Corporate Plan, 5, 14, 16, 7 9 . 81

Corporate Policy & Planning, 7 9 -8 1

Corporate Relations. 7, 8 2 -8 3 . 85

Correspondence, 5 3, 8 6

Cost of Services, 10, 14, 26. 27. 4 2 . 5 5, 59

Current affairs. 2. 6 . 1 2 -1 3 19. 2 7. 30. 3 2 -3 5 , 4 0 - 4 1 .4 6 .

4 8 . 5 2 -5 3 , 7 0 . 7 5

D D -C ort, 5. 13. 27, 2 9 - 3 0 55

D-Radio. 13. 27, 2 9

Defamation, 70, 7 4, 85

Department of Community Services. 74

Department of Defence, 9 4

Department of Employment, Education & Training, 3 6, 38, 82

Deportment of Foreign Affairs & Trade. 81, 87

Department of Communications and the Arts, 79, 8 1, 8 7

Deputy M anaging Director, 7. 6 8

Digital audio broadcasting. 30

Directors, Board of - see ABC Board

Documentaries. 6, 2 1 , 3 2, 36. 4 7

Drama programs & products, 12, 2 6. 35. 62. 6 4 - 6 5 . 7 7

E Editorial Policies, 4 8 , 8 1, 82, 85

Editorial independence, 1 5 .4 6

Education programs & products. 1-2, 30, 35, 36. 4 6 . 6 5

Electoral matters. 85

Entertainment programs, 1 3. 53

Equal Employment Opportunity, 4, 2 9. 4 3, 6 8 -6 9 , 7 1 -7 2

F Financial Management & Efficiency, 6, 14, 42, 7 0 - 7 2 , 7 4 -7 6 ,

8 7

First run programs. 32, 35

Freedom of Information. 8 5 -8 7

Funding, 4. 13. 14, 4 4 . 55. 6 0. 7 0 -7 1 , 76. 7 9 , 8 0

H Highlights 1 9 9 3 -9 4 , 4

I Independent Complaints Review Panel. 85

Industrial relarions, 7 4 , 75

Information technology, 7, 29, 37. 6 8 . 7 0 -7 1 , 75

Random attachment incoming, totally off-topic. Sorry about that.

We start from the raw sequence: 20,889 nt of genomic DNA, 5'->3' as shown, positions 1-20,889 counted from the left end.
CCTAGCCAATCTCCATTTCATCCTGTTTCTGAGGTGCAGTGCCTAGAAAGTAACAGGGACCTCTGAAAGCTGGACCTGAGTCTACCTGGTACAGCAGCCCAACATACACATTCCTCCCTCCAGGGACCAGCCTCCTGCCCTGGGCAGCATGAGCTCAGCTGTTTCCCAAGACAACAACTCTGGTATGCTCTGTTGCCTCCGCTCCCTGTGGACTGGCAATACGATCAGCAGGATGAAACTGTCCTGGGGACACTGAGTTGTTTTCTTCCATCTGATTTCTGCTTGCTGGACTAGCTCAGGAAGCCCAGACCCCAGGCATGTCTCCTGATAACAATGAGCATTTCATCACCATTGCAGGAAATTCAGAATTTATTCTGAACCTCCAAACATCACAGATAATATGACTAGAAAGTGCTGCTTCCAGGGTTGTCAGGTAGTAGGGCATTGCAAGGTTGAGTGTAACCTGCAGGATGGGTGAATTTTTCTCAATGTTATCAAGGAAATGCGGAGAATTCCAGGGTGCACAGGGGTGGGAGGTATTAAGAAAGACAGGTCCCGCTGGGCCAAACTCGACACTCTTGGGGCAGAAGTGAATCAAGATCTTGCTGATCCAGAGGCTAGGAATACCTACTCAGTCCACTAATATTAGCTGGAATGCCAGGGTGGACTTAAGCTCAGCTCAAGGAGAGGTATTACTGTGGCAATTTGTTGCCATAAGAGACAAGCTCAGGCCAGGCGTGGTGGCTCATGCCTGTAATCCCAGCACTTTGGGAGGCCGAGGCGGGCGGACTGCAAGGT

Information programs. 6. 19. 2 6 -2 7 . 32, 5 3 -5 4

International broadcasting, 1, 7, 5 2 -5 3 , 7 9

International consultancies, 88

International correspondents and bureaus, 2 -4 , 18, 23. 33, 5 3,

7 6

International Year of the Family, 5, 22. 35, 84, 8 6

L Legal & Copyright Deportment, 7, 6 8 . 7 0 -7 1 , 7 4 -7 5

M M anaging Director, 7 -8 , 85. 87

Marketing, 1-2, 7, 2 9, 43, 5 0. 6 5

M edia, Entertainment and Arts Alliance (MEAA) 4 4, 7 2, 81

Metropolitan radio, 2, 6, 18, 21

M inisterial Directions, 129

Multicultural programs. 3 7

Music, 1 -2 , 5. 7, 14. 1 8-2 1 . 23. 2 6 -2 7 . 38. 3 9 -4 0 . 54.

5 7 - 6 0 . 6 2 -6 5

135

N N otional Advisory Council, 6, 26, 8 1 -8 2 , 84, 8 6

N ews. 2. 4 -6 1 2 -1 3 , 1 8 -1 9 , 2 2 -2 3 , 2 6 -2 7 , 2 9 -3 0 ,

3 2 -3 6 , 3 9 - 4 1 ,4 6 - 4 8 , 5 2 - 5 5 , 7 0 -7 1 , 7 5 -7 6 , 79,

8 5 -8 6 , 88

O Occupational health & safety, 7 1 - 7 2

Open Learning project, 8, 2 1, 36, 4 6, 48

Optus. 4 2 , 87

Outside broadcasts, 19, 21

Overseas correspondents & bureaus, 2, 23, 33, 7 6

P Parliament, 1-2, 4, 7, 18. 2 3 , 6 8 , 7 1 . 82

Parliamentary broadcasts, 2 -3 , 18, 7 9

Pay TV, (see Subscription Television)

Payroll system, 71

Plans and prospects. 14, 23, 2 6 - 2 7 , 6 9, 75, 88

Principal Community Affairs Officer, 8 3 -8 4

Production costing, 42

Program sales, 2. 4 3

Property, 26, 64. 6 6, 6 8 . 7 0 - 7 1 , 7 5 . 77, 87

Public accountability, 15, 82

Public Sector Union, (see Community and Public Sector Union)